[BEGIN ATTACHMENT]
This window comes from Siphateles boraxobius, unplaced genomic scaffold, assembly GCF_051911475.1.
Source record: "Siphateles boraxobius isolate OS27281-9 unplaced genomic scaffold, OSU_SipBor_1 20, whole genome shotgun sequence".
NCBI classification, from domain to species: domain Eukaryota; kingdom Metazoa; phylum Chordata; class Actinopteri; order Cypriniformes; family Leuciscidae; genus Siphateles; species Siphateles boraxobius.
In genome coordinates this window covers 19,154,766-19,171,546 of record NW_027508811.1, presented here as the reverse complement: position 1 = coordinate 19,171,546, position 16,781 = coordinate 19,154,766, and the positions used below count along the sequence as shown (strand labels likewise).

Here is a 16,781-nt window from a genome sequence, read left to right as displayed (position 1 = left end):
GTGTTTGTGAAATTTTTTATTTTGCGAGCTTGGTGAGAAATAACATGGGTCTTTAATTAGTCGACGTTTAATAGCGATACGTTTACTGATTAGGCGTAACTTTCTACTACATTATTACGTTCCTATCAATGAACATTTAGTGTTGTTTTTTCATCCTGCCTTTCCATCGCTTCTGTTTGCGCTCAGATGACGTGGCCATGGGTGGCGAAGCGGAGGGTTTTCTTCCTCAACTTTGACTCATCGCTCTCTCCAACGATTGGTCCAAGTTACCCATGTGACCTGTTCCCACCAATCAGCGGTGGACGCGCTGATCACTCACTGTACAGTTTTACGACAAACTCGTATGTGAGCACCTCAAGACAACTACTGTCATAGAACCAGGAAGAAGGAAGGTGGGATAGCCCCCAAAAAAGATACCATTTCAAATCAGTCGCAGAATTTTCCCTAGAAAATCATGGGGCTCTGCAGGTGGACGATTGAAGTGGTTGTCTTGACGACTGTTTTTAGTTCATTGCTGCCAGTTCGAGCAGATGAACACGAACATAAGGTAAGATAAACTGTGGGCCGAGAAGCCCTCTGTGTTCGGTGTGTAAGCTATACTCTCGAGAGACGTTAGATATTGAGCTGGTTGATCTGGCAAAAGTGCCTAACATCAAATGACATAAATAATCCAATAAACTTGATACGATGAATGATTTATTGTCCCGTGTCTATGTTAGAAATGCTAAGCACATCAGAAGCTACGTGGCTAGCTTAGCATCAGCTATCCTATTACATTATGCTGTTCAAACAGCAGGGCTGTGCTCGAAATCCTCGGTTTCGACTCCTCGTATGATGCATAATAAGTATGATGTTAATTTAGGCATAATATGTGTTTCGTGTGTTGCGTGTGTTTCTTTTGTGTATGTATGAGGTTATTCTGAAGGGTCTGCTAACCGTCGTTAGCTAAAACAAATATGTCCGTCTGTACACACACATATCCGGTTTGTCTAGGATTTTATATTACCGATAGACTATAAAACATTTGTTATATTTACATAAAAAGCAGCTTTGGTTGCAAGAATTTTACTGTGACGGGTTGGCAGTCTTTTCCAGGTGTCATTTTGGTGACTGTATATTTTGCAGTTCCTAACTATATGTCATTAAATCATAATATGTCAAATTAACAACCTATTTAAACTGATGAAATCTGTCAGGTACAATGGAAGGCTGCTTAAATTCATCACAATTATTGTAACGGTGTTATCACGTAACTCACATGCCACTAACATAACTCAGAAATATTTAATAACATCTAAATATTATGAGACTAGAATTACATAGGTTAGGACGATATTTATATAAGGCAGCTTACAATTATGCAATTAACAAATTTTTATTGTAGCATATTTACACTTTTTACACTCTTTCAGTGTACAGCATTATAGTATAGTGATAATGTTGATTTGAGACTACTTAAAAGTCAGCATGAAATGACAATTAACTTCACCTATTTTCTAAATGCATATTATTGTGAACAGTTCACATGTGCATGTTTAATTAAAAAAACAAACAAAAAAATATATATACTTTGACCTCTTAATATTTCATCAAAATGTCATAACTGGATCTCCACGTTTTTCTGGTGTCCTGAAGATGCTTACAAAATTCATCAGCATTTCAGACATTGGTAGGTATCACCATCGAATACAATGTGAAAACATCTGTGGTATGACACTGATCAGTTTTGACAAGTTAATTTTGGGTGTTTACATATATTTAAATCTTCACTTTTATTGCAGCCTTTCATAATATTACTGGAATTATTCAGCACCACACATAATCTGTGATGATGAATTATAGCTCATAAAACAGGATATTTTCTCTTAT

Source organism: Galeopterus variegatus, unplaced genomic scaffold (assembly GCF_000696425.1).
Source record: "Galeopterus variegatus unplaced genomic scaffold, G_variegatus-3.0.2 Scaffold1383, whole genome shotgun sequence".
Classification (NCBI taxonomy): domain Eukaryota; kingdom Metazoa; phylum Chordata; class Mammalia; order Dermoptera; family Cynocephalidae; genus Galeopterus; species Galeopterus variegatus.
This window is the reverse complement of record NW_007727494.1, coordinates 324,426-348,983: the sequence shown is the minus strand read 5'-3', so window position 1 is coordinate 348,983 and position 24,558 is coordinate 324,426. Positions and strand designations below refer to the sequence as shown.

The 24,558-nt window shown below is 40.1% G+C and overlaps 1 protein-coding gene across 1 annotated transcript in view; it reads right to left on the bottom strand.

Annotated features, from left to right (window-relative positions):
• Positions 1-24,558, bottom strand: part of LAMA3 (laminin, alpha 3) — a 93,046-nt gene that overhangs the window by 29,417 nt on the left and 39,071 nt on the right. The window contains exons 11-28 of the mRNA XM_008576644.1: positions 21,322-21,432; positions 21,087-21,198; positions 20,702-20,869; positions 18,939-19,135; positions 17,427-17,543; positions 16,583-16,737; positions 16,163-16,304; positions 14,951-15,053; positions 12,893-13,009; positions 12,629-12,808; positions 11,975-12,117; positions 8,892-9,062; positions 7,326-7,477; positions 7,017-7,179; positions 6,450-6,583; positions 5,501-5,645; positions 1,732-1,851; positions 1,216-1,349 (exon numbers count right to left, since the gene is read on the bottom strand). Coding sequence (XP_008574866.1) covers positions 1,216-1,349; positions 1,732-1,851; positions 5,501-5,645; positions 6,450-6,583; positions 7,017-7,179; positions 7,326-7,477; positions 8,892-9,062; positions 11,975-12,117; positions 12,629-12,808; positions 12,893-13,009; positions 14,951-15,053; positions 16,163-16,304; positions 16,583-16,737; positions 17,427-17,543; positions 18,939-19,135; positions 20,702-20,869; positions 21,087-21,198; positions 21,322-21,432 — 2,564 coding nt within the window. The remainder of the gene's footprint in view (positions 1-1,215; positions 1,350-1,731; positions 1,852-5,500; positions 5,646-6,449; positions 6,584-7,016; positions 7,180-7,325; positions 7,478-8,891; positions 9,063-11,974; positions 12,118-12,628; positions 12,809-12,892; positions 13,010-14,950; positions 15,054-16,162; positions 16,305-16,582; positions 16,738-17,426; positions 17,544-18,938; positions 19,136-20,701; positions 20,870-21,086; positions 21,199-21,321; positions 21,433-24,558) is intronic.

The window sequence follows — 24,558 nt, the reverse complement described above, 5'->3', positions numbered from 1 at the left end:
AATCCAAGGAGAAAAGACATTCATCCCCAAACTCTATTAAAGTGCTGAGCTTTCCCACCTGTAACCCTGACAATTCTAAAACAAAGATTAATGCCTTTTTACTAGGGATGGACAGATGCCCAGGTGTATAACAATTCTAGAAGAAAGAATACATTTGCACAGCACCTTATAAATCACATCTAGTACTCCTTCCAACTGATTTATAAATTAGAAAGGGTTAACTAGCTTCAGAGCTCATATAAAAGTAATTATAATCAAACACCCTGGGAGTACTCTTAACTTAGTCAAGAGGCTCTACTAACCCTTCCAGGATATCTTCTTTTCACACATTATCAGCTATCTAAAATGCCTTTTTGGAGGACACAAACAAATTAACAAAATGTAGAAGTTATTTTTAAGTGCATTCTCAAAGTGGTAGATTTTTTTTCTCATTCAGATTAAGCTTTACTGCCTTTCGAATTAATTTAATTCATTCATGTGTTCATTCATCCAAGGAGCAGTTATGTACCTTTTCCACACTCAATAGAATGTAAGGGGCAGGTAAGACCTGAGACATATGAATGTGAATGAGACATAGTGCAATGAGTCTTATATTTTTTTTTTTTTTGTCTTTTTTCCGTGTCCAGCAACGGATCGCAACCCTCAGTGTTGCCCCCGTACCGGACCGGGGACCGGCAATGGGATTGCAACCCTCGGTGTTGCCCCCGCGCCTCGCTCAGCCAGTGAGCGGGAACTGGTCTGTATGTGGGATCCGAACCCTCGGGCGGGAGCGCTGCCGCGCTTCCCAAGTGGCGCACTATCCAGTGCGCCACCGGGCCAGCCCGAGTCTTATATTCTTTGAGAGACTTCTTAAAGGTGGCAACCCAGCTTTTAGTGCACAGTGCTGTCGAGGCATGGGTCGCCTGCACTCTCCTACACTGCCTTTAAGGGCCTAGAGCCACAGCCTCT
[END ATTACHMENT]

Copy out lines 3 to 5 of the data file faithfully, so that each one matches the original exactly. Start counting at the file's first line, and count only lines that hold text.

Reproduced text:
NCBI classification, from domain to species: domain Eukaryota; kingdom Metazoa; phylum Chordata; class Actinopteri; order Cypriniformes; family Leuciscidae; genus Siphateles; species Siphateles boraxobius.
In genome coordinates this window covers 19,154,766-19,171,546 of record NW_027508811.1, presented here as the reverse complement: position 1 = coordinate 19,171,546, position 16,781 = coordinate 19,154,766, and the positions used below count along the sequence as shown (strand labels likewise).

Here is a 16,781-nt window from a genome sequence, read left to right as displayed (position 1 = left end):